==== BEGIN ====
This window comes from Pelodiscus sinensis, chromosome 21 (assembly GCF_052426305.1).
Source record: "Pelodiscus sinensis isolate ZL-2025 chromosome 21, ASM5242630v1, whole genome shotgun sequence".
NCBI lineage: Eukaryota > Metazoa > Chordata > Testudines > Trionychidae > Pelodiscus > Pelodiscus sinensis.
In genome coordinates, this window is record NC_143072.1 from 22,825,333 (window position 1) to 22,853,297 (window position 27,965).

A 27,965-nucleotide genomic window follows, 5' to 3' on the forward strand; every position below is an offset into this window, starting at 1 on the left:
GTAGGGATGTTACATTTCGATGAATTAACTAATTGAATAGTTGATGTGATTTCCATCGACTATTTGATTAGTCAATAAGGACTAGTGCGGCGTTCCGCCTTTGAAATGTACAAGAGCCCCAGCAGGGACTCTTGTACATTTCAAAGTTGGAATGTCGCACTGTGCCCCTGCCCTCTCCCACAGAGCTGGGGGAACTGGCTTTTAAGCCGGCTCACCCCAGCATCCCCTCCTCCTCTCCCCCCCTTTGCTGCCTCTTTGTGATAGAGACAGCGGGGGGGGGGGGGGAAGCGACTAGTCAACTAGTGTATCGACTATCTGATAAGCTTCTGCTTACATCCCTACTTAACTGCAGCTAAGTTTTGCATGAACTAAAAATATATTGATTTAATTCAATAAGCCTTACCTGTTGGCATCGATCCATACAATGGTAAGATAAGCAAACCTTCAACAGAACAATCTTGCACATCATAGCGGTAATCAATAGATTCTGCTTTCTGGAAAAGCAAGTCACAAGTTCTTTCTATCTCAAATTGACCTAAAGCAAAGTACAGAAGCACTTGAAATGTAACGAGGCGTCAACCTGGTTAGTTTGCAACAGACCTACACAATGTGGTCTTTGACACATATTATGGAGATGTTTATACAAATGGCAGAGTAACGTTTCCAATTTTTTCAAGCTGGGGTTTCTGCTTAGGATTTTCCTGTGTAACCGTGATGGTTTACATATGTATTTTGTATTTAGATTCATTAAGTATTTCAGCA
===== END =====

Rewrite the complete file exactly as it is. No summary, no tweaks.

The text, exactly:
This window comes from Pelodiscus sinensis, chromosome 21 (assembly GCF_052426305.1).
Source record: "Pelodiscus sinensis isolate ZL-2025 chromosome 21, ASM5242630v1, whole genome shotgun sequence".
NCBI lineage: Eukaryota > Metazoa > Chordata > Testudines > Trionychidae > Pelodiscus > Pelodiscus sinensis.
In genome coordinates, this window is record NC_143072.1 from 22,825,333 (window position 1) to 22,853,297 (window position 27,965).

A 27,965-nucleotide genomic window follows, 5' to 3' on the forward strand; every position below is an offset into this window, starting at 1 on the left:
GTAGGGATGTTACATTTCGATGAATTAACTAATTGAATAGTTGATGTGATTTCCATCGACTATTTGATTAGTCAATAAGGACTAGTGCGGCGTTCCGCCTTTGAAATGTACAAGAGCCCCAGCAGGGACTCTTGTACATTTCAAAGTTGGAATGTCGCACTGTGCCCCTGCCCTCTCCCACAGAGCTGGGGGAACTGGCTTTTAAGCCGGCTCACCCCAGCATCCCCTCCTCCTCTCCCCCCCTTTGCTGCCTCTTTGTGATAGAGACAGCGGGGGGGGGGGGGGAAGCGACTAGTCAACTAGTGTATCGACTATCTGATAAGCTTCTGCTTACATCCCTACTTAACTGCAGCTAAGTTTTGCATGAACTAAAAATATATTGATTTAATTCAATAAGCCTTACCTGTTGGCATCGATCCATACAATGGTAAGATAAGCAAACCTTCAACAGAACAATCTTGCACATCATAGCGGTAATCAATAGATTCTGCTTTCTGGAAAAGCAAGTCACAAGTTCTTTCTATCTCAAATTGACCTAAAGCAAAGTACAGAAGCACTTGAAATGTAACGAGGCGTCAACCTGGTTAGTTTGCAACAGACCTACACAATGTGGTCTTTGACACATATTATGGAGATGTTTATACAAATGGCAGAGTAACGTTTCCAATTTTTTCAAGCTGGGGTTTCTGCTTAGGATTTTCCTGTGTAACCGTGATGGTTTACATATGTATTTTGTATTTAGATTCATTAAGTATTTCAGCA